Argentina’s national basketball team is one the highest-ranked in the world and remains among the most successful in the Americas. Guillermo Vilas, Gabriela Sabatini, Juan Martin del Potro, and David Nalbandian are some of the best tennis players Argentina has produced.

31. Maté is the national beverage of Argentina. 

Maté (pronounced “mah-tay”) is a traditional caffeine-rich infused South American drink. It is made from yerba mate – green, finely chopped leaves that infuse the tea water with an earthy and slightly bitter flavor, similar to that of green tea.

Maté is served with a metal straw in a container typically made from a calabash gourd. Drinking mate is an intrinsic part of Argentine culture and people of all ages can be seen drinking maté, at home with family, or while spending a relaxed afternoon with friends. 

32. Argentina was a former Spanish colony. 

Spain began colonizing Argentina in the 16th century. After having been under Spanish rule for nearly three centuries, Argentina declared independence from Spain on 9 July 1816.

33. Argentines are obsessed with cosmetic surgery. 

In this style-obsessed nation, people are very concerned about their appearance. Argentina has one of the highest rates of plastic surgery per capita in the world and at least one in 30 Argentines is reported to have undergone cosmetic surgery.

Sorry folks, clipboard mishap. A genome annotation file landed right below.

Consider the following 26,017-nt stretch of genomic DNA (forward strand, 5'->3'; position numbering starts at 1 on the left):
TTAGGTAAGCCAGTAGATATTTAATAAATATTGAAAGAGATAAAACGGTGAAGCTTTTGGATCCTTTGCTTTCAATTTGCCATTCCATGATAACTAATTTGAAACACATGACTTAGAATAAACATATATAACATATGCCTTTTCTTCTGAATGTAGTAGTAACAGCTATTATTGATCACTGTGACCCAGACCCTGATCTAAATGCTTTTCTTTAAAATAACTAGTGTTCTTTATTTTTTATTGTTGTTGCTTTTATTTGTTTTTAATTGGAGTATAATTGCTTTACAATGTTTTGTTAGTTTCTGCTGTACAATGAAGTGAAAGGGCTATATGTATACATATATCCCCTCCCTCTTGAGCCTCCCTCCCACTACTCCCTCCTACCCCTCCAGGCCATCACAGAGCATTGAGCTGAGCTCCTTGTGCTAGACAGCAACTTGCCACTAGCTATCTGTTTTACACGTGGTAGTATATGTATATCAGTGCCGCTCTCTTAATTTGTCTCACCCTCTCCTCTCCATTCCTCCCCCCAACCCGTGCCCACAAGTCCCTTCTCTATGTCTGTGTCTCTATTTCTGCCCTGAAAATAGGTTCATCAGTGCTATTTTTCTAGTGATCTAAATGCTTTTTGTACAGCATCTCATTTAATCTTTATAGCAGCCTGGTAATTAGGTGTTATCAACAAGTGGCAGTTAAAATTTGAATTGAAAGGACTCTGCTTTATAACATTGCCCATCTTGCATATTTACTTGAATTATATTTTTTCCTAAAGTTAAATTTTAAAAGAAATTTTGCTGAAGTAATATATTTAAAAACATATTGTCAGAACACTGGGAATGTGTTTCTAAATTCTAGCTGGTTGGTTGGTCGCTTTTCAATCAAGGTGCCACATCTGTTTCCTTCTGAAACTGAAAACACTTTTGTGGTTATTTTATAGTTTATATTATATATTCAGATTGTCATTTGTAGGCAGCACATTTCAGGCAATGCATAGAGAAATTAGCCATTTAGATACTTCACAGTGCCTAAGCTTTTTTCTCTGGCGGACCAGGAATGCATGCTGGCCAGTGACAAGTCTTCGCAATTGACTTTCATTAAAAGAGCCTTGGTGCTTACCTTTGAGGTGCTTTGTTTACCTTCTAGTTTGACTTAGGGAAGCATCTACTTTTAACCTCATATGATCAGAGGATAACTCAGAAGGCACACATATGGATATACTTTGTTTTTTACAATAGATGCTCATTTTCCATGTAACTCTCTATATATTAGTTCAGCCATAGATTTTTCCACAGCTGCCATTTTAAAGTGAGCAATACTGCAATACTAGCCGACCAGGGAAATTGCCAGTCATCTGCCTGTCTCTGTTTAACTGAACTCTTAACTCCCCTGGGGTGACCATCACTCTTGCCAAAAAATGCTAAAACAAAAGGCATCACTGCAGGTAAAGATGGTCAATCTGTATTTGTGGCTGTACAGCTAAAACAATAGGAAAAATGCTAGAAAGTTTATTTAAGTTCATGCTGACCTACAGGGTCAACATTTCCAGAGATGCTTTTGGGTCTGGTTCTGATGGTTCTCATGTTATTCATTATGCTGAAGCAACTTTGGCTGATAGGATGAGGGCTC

34. Argentines are fond of kissing. 

They almost always greet each other with a peck on the cheek, even among men.

35. Capital punishment is illegal in Argentina. 

Argentina abolished capital punishment in 2009.

36. Argentina was once one of the five wealthiest nations in the world. 

Although it may not seem like it today, before the outbreak of World War I, Argentina was one of the five wealthiest (income per capita) nations on the planet, richer than all European countries except Britain and on par with other prosperous settler countries like the United States, Canada, and Australia.

The country experienced tremendous economic growth in the late-19th and early 20th centuries fuelled by the exploitation of the rich land of the pampas. Big things beckoned for Argentina, and over a century ago it was considered a rival to the United States.

Tragically, from the 1930s, Argentina’s economy began to crumble following the political instability created when the military junta took power. Although there was a slight growth in GDP per capita in the 1960s and 1970s, modern-day Argentina has been plagued by soaring inflation, debt defaults, and large currency devaluations.

37. The hornero is the national bird of Argentina. 

Native to South America, horneros are brown birds with rather short tails and fairly long bills. 

38. Argentines are big on films. 

Argentina is home to one of the most vibrant film industries in the world and the country produces more than 200 films each year. Two Argentine films have so far walked away with an Oscar for the best foreign-language film: La historia oficial (The Official Story) in 1985 and El secreto de sus ojos (The Secret in Their Eyes) in 2010.

39. Argentina was engaged in a war with the UK in 1982.